If you live in a low-lying area, you should have an evacuation route planned out. To determine whether you live in a low-lying area, look at your driver license. If it reads ' Texas ,' you live in a low-lying area. The purpose of having an evacuation route is to avoid being trapped in your home when a major storm hits. Instead, you will be trapped in a gigantic traffic jam several miles from your home, along with two hundred thousand other evacuees. So, as a bonus, you will not be lonely.
If you don't evacuate, you will need a mess of supplies. Do not buy them now! Texas tradition requires that you wait until the last possible minute, then go to the supermarket and get into vicious fights with strangers over who gets the last can of SPAM. In addition to food and water, you will need the following supplies:
a) 23 flashlights. At least $167 worth of batteries that, when the power goes off, turn out to be the wrong size for the flashlights or are old batteries with no power.
b) Bleach. (No, I don't know what the bleach is for. NOBODY knows what the bleach is for, but it's traditional, so GET some!)
c) 55 gallon drum of underarm deodorant.
d) A big knife that you can strap to your leg. (This will be useless in a hurricane, but it looks cool.)
e) $35,000 in cash or diamonds so that, after the hurricane passes, you can buy a generator from a man with no discernible teeth.
Of course these are just basic precautions. As the hurricane draws near, it is vitally important that you keep abreast of the situation by turning on your television and watching TV reporters in rain slickers stand right next to the ocean and tell you over and over how vitally important it is for everybody to stay away from the ocean.
Good luck! And remember ... It's great living in Paradise . Hurricane season will be over December 1st.
06-30-2009, 10:32 AM #2
Good one!!! Ike was no fun - I lost power for 13 or 14 days. So now I have Coleman lamps (which are useless indoors), lots of Coleman fuel, and enough Dinty Moore Beef Stew to last me for a month (but won't eat it because it tastes like ass).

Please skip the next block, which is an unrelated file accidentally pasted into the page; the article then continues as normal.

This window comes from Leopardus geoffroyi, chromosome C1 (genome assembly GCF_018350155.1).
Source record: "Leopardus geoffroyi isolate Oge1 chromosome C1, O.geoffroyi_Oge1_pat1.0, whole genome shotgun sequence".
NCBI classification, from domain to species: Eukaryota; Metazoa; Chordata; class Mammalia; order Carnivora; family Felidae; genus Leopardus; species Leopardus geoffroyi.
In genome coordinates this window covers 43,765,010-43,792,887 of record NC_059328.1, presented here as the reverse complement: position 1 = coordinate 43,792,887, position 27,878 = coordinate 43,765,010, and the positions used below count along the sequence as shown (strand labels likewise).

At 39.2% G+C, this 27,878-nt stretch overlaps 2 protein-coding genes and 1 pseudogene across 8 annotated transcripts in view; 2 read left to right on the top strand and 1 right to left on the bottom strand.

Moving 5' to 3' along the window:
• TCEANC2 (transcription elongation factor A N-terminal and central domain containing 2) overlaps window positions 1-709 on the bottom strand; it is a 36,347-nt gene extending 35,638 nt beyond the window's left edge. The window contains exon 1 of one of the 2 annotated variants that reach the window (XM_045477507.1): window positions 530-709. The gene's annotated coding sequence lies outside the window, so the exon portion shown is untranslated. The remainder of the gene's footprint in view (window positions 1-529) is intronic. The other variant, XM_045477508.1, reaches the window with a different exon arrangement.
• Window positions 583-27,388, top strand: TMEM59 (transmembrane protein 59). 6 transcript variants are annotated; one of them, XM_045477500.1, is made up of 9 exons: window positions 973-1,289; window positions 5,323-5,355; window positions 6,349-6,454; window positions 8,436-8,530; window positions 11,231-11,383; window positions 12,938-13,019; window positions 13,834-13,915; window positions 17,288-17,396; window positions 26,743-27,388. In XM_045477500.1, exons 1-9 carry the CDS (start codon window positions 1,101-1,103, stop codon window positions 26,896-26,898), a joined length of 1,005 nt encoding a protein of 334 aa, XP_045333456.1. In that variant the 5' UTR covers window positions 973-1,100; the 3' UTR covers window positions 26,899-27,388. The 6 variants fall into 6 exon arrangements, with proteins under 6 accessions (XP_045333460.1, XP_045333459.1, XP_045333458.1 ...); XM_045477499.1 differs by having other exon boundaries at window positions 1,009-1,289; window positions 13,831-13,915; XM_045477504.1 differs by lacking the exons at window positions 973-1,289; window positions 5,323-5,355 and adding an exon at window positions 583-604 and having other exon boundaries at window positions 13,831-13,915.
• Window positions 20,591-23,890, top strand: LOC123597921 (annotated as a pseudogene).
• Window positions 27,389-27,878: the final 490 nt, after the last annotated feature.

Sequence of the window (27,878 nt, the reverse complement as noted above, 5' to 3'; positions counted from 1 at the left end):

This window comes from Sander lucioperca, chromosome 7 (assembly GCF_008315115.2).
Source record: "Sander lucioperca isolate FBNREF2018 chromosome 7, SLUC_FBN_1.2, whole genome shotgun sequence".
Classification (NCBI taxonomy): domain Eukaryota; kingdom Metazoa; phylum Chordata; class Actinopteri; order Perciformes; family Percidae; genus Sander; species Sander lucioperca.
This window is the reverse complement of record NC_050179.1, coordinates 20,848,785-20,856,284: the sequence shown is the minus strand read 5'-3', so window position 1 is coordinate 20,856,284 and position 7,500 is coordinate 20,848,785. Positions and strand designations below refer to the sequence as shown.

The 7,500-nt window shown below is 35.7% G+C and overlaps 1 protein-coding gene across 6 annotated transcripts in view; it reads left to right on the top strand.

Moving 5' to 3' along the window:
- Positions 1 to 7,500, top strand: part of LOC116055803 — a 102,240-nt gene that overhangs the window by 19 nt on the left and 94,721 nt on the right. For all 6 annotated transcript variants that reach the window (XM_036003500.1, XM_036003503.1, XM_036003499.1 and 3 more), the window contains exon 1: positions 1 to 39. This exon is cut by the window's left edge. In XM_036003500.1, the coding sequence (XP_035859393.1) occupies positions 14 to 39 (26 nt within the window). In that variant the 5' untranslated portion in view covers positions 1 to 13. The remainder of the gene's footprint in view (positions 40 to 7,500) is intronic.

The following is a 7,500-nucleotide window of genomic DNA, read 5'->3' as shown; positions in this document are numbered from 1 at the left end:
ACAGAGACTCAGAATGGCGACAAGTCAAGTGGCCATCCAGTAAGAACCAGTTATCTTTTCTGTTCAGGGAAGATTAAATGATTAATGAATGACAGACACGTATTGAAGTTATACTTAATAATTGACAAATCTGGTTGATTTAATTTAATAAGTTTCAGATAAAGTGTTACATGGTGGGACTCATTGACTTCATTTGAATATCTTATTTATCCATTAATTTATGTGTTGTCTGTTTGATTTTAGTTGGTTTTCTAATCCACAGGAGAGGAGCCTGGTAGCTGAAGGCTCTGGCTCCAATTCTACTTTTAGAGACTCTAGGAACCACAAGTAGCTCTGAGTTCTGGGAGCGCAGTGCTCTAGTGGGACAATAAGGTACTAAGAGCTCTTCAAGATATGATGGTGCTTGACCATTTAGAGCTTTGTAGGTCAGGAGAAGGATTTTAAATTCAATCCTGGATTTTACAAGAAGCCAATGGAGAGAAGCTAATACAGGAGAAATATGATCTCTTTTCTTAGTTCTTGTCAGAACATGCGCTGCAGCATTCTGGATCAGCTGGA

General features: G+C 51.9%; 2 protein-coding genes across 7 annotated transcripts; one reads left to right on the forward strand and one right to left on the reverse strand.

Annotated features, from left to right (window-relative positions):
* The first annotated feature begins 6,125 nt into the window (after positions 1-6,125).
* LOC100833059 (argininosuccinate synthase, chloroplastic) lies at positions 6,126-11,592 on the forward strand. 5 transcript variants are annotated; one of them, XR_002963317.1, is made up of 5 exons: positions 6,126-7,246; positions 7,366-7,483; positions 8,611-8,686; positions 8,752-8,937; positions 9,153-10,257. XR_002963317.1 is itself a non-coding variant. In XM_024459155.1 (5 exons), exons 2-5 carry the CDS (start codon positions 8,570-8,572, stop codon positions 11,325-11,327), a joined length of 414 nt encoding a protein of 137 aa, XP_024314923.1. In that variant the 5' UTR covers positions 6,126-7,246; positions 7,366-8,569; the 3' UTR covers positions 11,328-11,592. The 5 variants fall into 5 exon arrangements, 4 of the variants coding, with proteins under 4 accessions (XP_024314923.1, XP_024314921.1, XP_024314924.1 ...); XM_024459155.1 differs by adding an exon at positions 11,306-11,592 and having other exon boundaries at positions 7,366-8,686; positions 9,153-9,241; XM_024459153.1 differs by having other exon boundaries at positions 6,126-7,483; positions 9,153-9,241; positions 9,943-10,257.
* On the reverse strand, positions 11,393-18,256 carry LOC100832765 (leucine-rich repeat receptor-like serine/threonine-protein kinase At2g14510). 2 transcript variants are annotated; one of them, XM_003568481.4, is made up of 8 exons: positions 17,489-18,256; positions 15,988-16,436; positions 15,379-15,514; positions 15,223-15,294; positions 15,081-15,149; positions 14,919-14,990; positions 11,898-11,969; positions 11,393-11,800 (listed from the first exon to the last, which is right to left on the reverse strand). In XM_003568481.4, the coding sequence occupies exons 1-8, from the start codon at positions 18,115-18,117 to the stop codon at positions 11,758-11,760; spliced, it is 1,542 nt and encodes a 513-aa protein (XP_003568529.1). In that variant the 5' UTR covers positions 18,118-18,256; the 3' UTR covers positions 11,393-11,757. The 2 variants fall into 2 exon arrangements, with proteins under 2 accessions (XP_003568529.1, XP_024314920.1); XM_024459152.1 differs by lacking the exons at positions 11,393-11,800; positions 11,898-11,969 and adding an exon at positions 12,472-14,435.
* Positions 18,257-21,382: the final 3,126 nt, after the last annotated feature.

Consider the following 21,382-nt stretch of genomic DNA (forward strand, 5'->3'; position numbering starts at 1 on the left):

06-30-2009, 11:51 AM #3
That chit was hilarious . Us Florida guys know a thing or 2 about hurricanes too. You left out stockpiling gas though. Theres always that a-hole that is filling up like 10 gas canisters when the storm is a week away.
06-30-2009, 12:10 PM #4
- Join Date
- Aug 2008
- Southern Florida
Good stuff...forgot the adult beverages.
06-30-2009, 12:23 PM #5
He also forgot to list canoes, kayaks and floats!
06-30-2009, 01:16 PM #6
Hurricane-proof windows: These are the newest wrinkle in hurricane protection: They look like ordinary windows, but they can with stand hurricane winds. You can be sure of this, because the salesman says so. He lives in Nebraska
- Join Date
- Apr 2007
- JUST NORTH OF CUBA-- FL,KEYS
ron white said it best "IT AINT THE WIND ,BUT WHATS IN THE WIND"
my house is fine by it's self but if a potted plant from a roof top near by starts flying at over 100 ---im toast
BUT I WILL TAKE A HURRICAINE OVER AN ICE STORM ANYDAY
plenty of warning (if you get hurt -you messed up)
genoraters(sp) on the second floor dont freeze
we all eat like kings off the BBQ,going thru my deep freezer, neighbors deep freeze,ect
and the kick out all the tourist so we can do over 100 on the brigdes
PLEASE EVERYBODY BE CAREFUL AND SAFE
06-30-2009, 01:41 PM #7
- Join Date
- Apr 2008
- Lindenhurst, IL
Shit, i'd take a ice storm over a hurricane anyday.
Ice storm around here means you stay inside and next day it's fine.
06-30-2009, 04:11 PM #8
06-30-2009, 04:35 PM #9
I did not see any beer on the list. This is a must, especially for being in those long evacuation lines.
07-03-2009, 05:45 PM #10
- Join Date
- Nov 2007
- Odessa, TX